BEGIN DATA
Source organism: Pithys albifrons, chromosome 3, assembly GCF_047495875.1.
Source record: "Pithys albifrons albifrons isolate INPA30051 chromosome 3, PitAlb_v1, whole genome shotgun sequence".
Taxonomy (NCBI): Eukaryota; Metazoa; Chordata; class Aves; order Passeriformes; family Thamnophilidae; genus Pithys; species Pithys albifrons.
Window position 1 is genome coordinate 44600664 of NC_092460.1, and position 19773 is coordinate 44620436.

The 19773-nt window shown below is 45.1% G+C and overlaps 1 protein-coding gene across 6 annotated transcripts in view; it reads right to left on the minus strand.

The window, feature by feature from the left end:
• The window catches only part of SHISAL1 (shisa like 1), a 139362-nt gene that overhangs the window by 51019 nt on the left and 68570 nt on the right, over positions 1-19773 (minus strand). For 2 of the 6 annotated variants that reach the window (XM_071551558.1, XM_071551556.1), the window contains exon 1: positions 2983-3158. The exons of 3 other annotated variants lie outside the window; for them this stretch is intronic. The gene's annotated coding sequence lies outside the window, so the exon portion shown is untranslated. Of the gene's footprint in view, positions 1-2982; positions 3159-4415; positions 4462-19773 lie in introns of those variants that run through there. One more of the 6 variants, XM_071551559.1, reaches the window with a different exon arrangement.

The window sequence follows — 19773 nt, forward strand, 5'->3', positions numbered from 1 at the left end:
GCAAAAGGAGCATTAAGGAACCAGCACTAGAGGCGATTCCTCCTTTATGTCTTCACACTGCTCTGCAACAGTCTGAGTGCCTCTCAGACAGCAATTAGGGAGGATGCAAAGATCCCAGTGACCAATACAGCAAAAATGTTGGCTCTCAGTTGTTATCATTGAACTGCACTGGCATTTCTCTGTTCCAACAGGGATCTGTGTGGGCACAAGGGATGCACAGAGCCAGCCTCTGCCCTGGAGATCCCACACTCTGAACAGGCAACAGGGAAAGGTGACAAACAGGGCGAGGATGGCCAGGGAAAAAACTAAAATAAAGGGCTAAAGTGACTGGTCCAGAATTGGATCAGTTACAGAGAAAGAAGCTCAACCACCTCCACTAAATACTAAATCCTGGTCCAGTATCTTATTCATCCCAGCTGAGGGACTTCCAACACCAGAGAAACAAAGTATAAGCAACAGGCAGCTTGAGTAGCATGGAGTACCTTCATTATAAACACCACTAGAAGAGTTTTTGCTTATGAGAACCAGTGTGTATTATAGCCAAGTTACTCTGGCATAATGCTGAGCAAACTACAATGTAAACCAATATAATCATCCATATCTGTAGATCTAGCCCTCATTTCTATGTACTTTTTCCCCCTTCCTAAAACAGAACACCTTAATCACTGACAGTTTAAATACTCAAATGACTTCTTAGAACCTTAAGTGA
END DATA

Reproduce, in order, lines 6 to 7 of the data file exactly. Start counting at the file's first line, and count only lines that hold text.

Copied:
The window, feature by feature from the left end:
• The window catches only part of SHISAL1 (shisa like 1), a 139362-nt gene that overhangs the window by 51019 nt on the left and 68570 nt on the right, over positions 1-19773 (minus strand). For 2 of the 6 annotated variants that reach the window (XM_071551558.1, XM_071551556.1), the window contains exon 1: positions 2983-3158. The exons of 3 other annotated variants lie outside the window; for them this stretch is intronic. The gene's annotated coding sequence lies outside the window, so the exon portion shown is untranslated. Of the gene's footprint in view, positions 1-2982; positions 3159-4415; positions 4462-19773 lie in introns of those variants that run through there. One more of the 6 variants, XM_071551559.1, reaches the window with a different exon arrangement.